youmightfindyourself:

The year is 1968. The place: Mexico. The 19th Olympic Games have just started and the crowd holds its breath as a little-known American high-jumper, Dick Fosbury, attempts his first jump. To the crowd’s amazement, as he approaches the high-jump bar, Fosbury turns his back towards the bar, instead of the customary way of turning one’s body towards it. He flips over the bar backwards, brings his legs up and sets a new world record of 7 ft. 4 inches. For decades, no high-jumper thought this radical jumping method was possible or could even be successful but guess what? Dick Fosbury thought the opposite and the Fosbury Flop has since become the “conventional” technique for high-jumping. Literally speaking, Fosbury has turned a flop into a success.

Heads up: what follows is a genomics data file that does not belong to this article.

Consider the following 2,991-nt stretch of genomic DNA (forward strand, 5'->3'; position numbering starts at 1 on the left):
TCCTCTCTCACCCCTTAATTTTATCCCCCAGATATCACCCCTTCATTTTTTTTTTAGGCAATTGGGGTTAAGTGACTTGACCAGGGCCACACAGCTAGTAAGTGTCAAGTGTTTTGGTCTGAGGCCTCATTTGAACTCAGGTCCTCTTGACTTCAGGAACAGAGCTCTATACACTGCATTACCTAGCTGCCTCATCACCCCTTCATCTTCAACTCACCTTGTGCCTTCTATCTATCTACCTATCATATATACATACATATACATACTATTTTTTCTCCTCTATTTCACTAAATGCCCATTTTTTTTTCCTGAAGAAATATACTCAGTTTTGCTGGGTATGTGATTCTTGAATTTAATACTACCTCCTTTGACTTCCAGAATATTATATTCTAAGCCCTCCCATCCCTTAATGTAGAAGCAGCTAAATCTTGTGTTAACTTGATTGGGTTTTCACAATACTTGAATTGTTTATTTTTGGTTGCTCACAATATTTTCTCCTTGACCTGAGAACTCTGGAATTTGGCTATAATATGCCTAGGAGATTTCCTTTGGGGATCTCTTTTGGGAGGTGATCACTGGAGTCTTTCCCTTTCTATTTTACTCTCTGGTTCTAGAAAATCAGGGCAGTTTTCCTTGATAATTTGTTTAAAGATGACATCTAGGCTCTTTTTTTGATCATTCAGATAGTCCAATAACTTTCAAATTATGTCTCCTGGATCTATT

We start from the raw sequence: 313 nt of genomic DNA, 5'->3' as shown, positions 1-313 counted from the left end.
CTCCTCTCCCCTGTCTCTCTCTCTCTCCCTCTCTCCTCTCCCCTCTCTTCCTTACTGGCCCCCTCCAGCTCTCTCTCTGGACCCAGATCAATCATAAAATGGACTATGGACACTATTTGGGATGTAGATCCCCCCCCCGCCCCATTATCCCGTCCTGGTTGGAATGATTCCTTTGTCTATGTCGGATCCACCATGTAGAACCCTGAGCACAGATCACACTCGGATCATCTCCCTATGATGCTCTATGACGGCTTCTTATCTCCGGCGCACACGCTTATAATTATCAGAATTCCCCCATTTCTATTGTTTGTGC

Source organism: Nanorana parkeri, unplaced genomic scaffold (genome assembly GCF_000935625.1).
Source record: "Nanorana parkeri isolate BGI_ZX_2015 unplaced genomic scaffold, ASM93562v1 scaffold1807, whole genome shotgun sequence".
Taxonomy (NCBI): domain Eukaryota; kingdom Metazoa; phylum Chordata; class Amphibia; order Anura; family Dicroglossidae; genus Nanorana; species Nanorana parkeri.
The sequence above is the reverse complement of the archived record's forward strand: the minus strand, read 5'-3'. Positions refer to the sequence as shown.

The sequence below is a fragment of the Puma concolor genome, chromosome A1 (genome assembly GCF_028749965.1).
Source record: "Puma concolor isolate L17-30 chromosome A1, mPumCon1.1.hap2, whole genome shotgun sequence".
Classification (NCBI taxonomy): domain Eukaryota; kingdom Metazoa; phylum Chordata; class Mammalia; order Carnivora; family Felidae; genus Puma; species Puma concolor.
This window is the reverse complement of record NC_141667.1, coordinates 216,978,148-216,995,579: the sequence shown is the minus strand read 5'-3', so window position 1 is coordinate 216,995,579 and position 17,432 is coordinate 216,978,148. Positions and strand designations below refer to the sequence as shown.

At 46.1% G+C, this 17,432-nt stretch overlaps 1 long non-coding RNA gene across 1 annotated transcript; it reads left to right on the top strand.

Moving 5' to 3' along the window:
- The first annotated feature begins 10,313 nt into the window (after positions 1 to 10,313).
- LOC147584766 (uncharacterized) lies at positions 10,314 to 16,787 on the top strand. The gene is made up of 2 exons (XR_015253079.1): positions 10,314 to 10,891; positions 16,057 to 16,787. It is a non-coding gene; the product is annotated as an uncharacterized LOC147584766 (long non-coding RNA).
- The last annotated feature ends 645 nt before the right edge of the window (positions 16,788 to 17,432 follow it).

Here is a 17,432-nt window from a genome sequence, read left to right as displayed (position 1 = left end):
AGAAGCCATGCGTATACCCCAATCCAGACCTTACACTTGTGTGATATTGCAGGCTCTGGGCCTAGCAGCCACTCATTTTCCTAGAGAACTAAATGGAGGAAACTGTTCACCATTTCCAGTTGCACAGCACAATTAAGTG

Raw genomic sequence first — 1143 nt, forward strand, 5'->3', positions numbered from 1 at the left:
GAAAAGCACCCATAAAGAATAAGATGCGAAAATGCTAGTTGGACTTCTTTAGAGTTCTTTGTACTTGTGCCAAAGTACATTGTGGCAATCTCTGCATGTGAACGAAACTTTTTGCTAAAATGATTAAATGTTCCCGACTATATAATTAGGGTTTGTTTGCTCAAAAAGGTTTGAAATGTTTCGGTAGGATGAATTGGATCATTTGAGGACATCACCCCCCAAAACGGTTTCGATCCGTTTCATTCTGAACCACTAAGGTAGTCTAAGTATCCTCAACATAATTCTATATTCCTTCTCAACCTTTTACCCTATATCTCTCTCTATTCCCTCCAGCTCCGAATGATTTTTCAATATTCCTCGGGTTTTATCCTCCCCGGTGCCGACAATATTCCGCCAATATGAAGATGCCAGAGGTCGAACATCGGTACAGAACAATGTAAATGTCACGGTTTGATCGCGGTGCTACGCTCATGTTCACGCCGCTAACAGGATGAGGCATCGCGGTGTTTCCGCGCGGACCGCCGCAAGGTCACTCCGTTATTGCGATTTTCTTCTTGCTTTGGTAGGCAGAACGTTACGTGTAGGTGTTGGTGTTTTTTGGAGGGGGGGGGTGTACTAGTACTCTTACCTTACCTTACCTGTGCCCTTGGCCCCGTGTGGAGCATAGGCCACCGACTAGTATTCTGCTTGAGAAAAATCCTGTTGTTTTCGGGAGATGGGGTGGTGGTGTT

youmightfindyourself:

The year is 1968. The place: Mexico. 

The 19th Olympic Games have just started and the crowd holds its breath as a little-known American high-jumper, Dick Fosbury, attempts his first jump. To the crowd’s amazement, as he approaches the high-jump bar, Fosbury turns his back towards the bar, instead of the customary way of turning one’s body towards it. He flips over the bar backwards, brings his legs up and sets a new world record of 7 ft. 4 inches. For decades, no high-jumper thought this radical jumping method was possible or could even be successful but guess what? Dick Fosbury thought the opposite and the Fosbury Flop has since become the “conventional” technique for high-jumping. Literally speaking, Fosbury has turned a flop into a success. 

08/14/12